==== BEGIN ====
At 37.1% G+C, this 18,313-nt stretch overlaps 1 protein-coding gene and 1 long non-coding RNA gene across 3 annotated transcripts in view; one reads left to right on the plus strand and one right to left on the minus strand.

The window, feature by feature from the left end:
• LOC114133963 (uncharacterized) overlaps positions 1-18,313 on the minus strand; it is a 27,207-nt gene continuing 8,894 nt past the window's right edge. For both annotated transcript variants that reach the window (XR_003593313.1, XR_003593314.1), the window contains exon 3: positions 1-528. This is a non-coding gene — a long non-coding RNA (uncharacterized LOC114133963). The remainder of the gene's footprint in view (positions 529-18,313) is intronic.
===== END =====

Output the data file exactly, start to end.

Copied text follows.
At 37.1% G+C, this 18,313-nt stretch overlaps 1 protein-coding gene and 1 long non-coding RNA gene across 3 annotated transcripts in view; one reads left to right on the plus strand and one right to left on the minus strand.

The window, feature by feature from the left end:
• LOC114133963 (uncharacterized) overlaps positions 1-18,313 on the minus strand; it is a 27,207-nt gene continuing 8,894 nt past the window's right edge. For both annotated transcript variants that reach the window (XR_003593313.1, XR_003593314.1), the window contains exon 3: positions 1-528. This is a non-coding gene — a long non-coding RNA (uncharacterized LOC114133963). The remainder of the gene's footprint in view (positions 529-18,313) is intronic.